Gout and higher urate were associated with multiple measures of brain structure (Fig. 1). There were no marked sex differences in associations. Urate inversely associated with global brain volume (beta = −1.66E-4, T = 3.60, P = 2.30E-4), and also grey and (separately) white matter volumes, with corresponding higher cerebrospinal fluid volumes (beta=4.93E-4, T = 4.94, P = 7.84E-4). To contextualise the effect size, we related the differences to the cross-sectional effects of age (discounting non-linear effects of age). The effect of gout on the global grey matter was equivalent to a 2-year greater age, assuming all other potentially confounding factors were held constant.
There were highly significant differences in regional grey matter volumes, particularly of mid- and hindbrain structures, such as cerebellum (beta = −9.91E-04, T = −9.26, P = 2.25E-20), pons (beta = −5.63E-04, T = −6.23, P = 4.95E-10) and midbrain (beta = −4.00E-04, T = −5.15, P = 2.67E-07) in gout and high urate (Fig. 2). Cerebellar differences were focused on the posterior lobe, particularly inferiorly. Subcortical differences centred on the nucleus accumbens, putamen and caudate. Significant differences were also observed in white matter tract microstructure in the fornix, the major output of the hippocampus. These included lower fractional anisotropy (beta = −2.81E-4, T = −2.83, P = 4.73E-03) and higher mean diffusivity. Notably, there were no significant associations with hippocampal volume or WMH volumes. Gout and higher urate significantly associated with markers of higher iron deposition (lower T2* and higher magnetic susceptibility) of several basal ganglia structures, including bilateral putamen (beta=9.50E-04, T = 9.25, P = 2.38E-20) and caudate (7.62E-4, T = 7.12, P = 1.13E-12). Whilst associations with urate were generally robust after additional adjustment for urate-lowering therapy and consequences of hyperuricaemia, many with gout were not. Further exploration of these models clarified that blood pressure was responsible for a loss of association with cerebellar and striatal volumes, whereas markers of renal function (creatinine and cystatin C) reduced associations with basal ganglia QSM susceptibility measures. Higher urate (but not gout) was positively associated with cuneal and frontal gyrus volumes in model 1, but not in model 2 or in stratified analyses amongst solely the highest earners (Supplementary Data 2).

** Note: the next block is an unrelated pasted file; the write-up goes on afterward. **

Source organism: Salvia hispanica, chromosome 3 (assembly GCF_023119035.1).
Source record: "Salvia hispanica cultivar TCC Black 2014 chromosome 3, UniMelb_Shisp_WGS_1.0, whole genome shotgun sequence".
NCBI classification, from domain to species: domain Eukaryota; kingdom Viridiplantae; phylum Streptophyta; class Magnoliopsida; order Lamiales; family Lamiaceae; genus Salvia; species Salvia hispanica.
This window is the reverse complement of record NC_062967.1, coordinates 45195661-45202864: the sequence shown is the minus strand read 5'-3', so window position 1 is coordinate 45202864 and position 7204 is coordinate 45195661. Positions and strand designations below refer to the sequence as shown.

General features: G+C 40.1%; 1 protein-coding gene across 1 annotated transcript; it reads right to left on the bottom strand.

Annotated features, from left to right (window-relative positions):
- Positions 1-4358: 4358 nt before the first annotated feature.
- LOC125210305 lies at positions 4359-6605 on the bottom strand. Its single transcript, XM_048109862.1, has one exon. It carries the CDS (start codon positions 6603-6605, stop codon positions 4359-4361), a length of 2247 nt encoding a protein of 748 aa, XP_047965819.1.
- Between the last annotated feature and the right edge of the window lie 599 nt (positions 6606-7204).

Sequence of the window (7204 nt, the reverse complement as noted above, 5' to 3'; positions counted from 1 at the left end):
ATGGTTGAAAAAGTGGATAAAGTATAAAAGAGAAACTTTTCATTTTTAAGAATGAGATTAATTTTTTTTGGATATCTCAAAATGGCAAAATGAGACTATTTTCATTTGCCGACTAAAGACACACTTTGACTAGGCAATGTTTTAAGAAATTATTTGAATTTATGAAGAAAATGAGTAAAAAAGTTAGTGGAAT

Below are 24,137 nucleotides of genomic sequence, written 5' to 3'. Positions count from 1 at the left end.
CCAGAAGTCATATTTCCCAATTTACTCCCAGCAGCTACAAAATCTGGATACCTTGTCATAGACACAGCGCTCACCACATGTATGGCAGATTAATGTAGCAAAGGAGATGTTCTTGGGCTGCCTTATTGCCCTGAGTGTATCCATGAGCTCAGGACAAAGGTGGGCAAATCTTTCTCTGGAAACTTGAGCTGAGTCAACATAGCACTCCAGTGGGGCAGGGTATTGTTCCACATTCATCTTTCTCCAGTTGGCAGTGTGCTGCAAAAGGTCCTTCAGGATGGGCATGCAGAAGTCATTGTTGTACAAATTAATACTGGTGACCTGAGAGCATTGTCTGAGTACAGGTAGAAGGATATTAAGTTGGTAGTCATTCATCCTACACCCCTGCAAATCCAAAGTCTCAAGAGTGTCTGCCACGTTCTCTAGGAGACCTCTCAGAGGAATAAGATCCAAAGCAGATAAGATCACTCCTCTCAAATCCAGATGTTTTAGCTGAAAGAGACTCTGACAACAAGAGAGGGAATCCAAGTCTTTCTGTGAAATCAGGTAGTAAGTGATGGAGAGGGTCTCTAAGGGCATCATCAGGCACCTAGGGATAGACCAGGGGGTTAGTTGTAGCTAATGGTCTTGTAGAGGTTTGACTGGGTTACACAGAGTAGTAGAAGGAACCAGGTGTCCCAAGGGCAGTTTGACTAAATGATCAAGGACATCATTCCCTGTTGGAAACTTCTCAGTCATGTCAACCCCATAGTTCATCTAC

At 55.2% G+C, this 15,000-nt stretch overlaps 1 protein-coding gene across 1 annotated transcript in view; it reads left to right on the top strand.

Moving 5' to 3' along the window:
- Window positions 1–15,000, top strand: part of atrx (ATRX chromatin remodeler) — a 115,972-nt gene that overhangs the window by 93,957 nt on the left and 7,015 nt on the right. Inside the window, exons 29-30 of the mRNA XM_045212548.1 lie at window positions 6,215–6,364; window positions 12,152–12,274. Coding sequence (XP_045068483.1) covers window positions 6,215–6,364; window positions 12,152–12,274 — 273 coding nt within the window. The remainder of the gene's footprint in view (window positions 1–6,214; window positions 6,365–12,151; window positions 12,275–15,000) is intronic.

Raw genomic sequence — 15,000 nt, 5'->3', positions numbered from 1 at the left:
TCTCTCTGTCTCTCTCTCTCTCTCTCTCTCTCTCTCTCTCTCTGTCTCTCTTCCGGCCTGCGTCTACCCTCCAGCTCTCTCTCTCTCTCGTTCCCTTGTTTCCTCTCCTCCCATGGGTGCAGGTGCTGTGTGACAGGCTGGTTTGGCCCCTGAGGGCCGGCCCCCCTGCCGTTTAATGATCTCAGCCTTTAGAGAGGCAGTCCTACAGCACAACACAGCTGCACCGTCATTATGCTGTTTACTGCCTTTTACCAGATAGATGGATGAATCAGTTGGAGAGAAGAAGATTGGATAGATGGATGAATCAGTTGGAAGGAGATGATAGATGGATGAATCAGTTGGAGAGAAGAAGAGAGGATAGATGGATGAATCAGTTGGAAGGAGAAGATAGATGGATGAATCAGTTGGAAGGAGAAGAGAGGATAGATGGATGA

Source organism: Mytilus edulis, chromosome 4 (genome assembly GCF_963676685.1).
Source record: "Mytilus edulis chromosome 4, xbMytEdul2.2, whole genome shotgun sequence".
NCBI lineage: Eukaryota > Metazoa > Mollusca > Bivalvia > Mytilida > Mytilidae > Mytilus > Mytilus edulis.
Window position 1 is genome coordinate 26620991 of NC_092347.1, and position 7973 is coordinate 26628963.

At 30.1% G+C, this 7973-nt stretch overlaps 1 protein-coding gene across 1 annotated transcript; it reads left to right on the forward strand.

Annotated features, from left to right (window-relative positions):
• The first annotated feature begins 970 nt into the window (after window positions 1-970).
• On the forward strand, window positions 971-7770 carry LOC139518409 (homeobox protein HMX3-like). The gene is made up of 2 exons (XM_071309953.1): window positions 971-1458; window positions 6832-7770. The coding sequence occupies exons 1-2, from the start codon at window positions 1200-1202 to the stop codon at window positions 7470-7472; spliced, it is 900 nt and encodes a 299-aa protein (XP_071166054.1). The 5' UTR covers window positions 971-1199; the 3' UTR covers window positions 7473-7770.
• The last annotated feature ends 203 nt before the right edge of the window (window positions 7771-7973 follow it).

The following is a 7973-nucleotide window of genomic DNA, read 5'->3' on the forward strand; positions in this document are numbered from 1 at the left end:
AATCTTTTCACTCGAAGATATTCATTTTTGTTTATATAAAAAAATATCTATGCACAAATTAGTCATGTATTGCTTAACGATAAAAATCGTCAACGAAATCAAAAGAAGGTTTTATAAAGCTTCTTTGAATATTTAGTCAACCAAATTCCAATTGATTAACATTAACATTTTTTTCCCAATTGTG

Gout associated with a higher incidence of dementia (average over study HR = 1.60 [1.38–1.85]). The risk was time-varying, highest in the first 3 years after gout diagnosis (HR = 7.40 [4.95–11.07]) and then decreasing (Fig. 3). We explored possible reasons for this temporal gradient. Accounting for the competing risk lowered hazard ratios but did not alter the pattern of associations (first 3 years HR = 3.53 [2.31–5.38]) (Supplementary Data 3). Excluding controls with asymptomatic hyperuricaemia (average HR = 1.59 [1.42–1.78]) or additionally controlling for possible consequences of hyperuricaemia (average HR = 1.54 [1.27–1.87]) made little impact. Receiving a gout diagnosis later in the study (independently from age) was associated with a slightly higher dementia incidence (average HR = 1.03 [1.01–1.05]). ULT at baseline assessment was not linked to dementia incidence (HR −0.25 [0.59–1.04]).
Risks were higher for vascular dementia (average HR = 2.41 [1.93–3.02]) compared to all-cause dementia, but not for Alzheimer’s disease (average HR = 1.62 [1.30–2.02]). Again, there was a strong time dependence to the risks, particularly for vascular dementia. Amongst asymptomatic individuals, in the linear model, there was an inverse association between urate and dementia incidence (HR = 0.85, 95% CI: 0.80–0.89), with no time dependence. Using restricted cubic splines a non-linear relationship between urate and dementia incidence was observed (P for non-linearity <0.0001). Both low and high urate levels associated with a higher dementia incidence (Fig. 2).